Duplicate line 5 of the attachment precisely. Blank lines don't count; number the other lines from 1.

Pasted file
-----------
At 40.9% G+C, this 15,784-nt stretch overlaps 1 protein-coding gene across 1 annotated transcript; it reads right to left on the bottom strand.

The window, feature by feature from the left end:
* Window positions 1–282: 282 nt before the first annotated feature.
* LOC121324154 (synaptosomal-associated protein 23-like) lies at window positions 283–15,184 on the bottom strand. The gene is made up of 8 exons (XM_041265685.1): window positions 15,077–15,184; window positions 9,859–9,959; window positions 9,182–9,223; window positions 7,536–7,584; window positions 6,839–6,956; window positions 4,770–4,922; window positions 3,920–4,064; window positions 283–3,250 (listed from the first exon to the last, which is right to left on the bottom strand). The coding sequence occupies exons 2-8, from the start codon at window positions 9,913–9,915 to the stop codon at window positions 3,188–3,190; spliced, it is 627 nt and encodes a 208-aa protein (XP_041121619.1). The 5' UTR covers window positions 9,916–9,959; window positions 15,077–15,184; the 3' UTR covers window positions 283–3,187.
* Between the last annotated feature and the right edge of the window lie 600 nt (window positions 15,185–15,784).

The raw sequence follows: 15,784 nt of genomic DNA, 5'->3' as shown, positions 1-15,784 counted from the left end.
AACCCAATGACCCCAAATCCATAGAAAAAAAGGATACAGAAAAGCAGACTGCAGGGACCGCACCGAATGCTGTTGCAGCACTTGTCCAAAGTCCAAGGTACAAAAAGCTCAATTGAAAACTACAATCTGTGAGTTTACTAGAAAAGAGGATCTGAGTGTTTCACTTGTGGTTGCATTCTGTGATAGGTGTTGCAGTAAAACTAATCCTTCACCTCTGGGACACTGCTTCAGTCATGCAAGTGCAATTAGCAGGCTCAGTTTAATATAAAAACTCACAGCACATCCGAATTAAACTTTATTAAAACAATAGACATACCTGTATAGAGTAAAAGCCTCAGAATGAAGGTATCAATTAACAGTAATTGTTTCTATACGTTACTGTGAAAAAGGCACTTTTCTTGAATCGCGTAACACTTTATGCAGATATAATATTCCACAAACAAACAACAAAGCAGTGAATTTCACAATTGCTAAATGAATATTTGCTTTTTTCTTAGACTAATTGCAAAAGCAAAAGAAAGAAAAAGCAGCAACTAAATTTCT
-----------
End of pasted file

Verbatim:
* Between the last annotated feature and the right edge of the window lie 600 nt (window positions 15,185–15,784).